SPARC can play an active role in cell migration, tissue regulation and wound healing [6], [20]-[22]. A role for SPARC in the colon, however, has not been studied and the literature suggests that the role of SPARC in inflammation could be both organ and model specific [9], [10], [23]. As the DSS-induced colitis model exhibits inflammatory and histopathological features that are similar to human colitis, it can be used as a model to assess the effect of the presence of SPARC and its role in the colonic inflammation of IBD [2], [18], [24], [25].

Ingestion of DSS for 7–10 days induces acute inflammation [1], [4], [5], [26]. Chronic inflammation can also be achieved by the administration of 3–5 cycles of DSS with a DSS-free period between each cycle [1]. A single DSS cycle, however, is sufficient to induce chronicity in the C57BL/6 mice and was used in this study [5]. The data presented, however, demonstrated a potential pro-inflammatory role for SPARC in the DSS-induced model of murine colitis. The clinical parameters of colitis were all noticeably less in the SPARC KO mice and these were accompanied by significantly lower micro-endoscopic inflammatory scores. Of note, WT mice had a tendency to develop a chronic, slow healing inflammation when all of the SPARC KO mice had fully resolved the intestinal inflammation by the end of the study.

Endoscopic examination of the colon is important for the diagnosis and assessment of colonic diseases. The use of the mouse micro-endoscopic system provided valuable and accurate information in the assessment and monitoring of the intestinal inflammation and its resolution [17] and it clearly demonstrated less inflammation in the KO animals. The endoscopic scoring also appears to be a more sensitive method of evaluating inflammation levels than either histology, or the use of surrogate markers used to evaluation disease activity such as weight loss and stool consistency.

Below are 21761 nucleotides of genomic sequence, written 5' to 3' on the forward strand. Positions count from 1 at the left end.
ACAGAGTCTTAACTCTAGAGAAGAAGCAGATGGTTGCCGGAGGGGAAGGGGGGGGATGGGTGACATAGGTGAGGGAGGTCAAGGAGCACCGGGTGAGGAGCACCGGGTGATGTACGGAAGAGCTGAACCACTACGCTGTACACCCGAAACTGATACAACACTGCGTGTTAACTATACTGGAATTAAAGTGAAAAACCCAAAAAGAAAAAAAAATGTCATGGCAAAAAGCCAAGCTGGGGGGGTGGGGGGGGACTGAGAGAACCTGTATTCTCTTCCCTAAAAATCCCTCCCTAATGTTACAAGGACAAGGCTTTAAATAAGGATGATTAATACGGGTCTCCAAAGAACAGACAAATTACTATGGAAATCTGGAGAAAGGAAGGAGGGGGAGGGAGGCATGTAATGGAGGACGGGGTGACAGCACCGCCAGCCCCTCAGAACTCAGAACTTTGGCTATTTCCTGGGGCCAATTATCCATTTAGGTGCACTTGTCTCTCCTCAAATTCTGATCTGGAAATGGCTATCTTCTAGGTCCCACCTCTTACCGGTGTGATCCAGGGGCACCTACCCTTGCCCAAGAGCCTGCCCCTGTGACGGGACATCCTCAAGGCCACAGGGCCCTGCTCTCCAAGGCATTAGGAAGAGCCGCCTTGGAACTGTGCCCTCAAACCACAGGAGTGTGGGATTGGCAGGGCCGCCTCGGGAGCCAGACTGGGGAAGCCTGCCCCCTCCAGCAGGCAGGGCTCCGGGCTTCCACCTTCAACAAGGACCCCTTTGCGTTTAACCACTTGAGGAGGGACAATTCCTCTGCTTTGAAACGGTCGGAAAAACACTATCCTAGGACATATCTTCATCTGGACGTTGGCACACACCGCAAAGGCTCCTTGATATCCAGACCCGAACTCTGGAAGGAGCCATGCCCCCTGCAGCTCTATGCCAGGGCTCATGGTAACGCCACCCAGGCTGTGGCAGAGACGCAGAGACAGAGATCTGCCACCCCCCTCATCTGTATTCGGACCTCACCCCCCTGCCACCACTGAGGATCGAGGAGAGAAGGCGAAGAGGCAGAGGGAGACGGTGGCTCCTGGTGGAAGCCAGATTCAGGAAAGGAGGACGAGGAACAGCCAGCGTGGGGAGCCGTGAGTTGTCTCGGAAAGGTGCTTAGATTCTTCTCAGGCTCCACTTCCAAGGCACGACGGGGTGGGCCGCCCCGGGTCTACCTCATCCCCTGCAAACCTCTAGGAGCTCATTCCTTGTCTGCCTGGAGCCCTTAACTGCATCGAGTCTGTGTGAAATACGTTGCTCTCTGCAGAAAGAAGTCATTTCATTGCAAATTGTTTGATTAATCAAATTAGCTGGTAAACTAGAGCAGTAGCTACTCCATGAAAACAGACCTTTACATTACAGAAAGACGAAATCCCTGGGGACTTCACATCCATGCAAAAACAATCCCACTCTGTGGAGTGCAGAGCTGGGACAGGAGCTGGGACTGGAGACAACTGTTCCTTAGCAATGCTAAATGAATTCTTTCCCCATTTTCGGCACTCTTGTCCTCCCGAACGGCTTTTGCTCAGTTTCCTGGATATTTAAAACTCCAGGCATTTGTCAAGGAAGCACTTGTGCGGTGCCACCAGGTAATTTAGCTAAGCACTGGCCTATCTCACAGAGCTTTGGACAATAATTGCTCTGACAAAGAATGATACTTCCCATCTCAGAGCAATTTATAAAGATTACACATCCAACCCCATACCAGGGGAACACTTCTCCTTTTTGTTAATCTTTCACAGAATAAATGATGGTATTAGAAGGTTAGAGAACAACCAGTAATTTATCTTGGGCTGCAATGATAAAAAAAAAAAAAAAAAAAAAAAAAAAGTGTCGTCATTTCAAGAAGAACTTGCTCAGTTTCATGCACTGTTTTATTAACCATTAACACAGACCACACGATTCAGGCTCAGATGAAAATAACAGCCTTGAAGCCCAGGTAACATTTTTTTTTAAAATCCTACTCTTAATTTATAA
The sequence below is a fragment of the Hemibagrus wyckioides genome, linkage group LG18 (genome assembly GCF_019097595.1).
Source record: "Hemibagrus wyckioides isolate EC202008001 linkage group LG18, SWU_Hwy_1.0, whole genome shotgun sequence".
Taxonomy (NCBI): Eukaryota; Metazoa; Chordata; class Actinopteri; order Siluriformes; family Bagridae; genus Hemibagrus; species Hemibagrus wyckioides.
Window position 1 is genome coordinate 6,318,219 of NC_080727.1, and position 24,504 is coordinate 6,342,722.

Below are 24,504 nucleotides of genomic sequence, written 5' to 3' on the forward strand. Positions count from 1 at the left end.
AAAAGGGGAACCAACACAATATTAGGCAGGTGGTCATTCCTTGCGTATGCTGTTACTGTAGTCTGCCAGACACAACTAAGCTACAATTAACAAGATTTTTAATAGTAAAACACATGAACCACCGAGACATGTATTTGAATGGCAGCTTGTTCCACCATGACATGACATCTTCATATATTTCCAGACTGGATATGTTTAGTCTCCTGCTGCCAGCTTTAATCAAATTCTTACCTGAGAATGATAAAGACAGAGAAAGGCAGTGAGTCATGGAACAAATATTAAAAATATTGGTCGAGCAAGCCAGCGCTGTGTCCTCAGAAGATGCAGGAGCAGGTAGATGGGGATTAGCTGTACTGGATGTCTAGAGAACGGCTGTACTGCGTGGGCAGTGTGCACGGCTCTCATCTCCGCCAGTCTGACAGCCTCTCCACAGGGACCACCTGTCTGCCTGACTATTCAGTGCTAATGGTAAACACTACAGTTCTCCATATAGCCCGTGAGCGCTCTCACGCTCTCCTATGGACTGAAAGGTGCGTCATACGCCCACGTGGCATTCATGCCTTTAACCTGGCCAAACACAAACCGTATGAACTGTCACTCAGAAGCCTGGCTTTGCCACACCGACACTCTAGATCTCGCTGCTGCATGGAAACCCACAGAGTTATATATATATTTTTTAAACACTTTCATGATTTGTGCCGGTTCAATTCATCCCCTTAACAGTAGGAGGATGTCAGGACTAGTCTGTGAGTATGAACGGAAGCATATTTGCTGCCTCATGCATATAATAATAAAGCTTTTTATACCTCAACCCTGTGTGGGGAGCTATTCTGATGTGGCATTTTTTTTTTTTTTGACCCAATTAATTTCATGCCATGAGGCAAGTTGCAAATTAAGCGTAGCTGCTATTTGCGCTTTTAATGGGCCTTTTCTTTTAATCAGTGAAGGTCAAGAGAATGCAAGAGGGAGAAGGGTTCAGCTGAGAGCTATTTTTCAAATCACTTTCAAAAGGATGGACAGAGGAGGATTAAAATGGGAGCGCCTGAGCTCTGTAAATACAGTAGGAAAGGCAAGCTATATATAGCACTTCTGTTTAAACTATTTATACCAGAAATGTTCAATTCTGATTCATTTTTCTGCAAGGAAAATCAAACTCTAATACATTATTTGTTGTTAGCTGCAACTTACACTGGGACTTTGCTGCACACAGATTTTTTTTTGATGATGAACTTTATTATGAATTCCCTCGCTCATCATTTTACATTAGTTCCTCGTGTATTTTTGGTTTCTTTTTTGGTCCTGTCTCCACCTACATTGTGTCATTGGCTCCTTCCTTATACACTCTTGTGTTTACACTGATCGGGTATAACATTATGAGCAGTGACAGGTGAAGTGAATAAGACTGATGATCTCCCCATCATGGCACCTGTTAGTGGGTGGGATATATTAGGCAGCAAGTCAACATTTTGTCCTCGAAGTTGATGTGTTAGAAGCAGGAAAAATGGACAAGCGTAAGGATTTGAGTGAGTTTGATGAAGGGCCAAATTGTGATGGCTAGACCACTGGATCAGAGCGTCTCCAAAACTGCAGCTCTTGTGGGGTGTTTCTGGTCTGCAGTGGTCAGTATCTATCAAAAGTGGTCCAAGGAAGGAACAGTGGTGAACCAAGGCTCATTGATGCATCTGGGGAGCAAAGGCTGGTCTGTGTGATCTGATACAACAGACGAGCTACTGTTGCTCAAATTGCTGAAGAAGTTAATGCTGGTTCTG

At day 7, both, WT and SPARC KO DSS-treated animals, showed similar levels of histological inflammation, but the SPARC KO mice had less severe inflammation at each subsequent time point. This suggests that the SPARC KO animals may be able to heal more rapidly. The regeneration sub-score alone, however, did not detect any difference suggesting that the histology scoring of colonic regeneration is difficult and not particularly sensitive. Regeneration, however, can only be assessed following the peak of inflammation (day 7) but histological assessment was only possible at weekly intervals. This raises the possibility that the point of peak regeneration may have been missed in the SPARC KO animals. One solution to this limitation may be the inclusion of more time points over a shorter time interval, this, however, was not feasible in this study.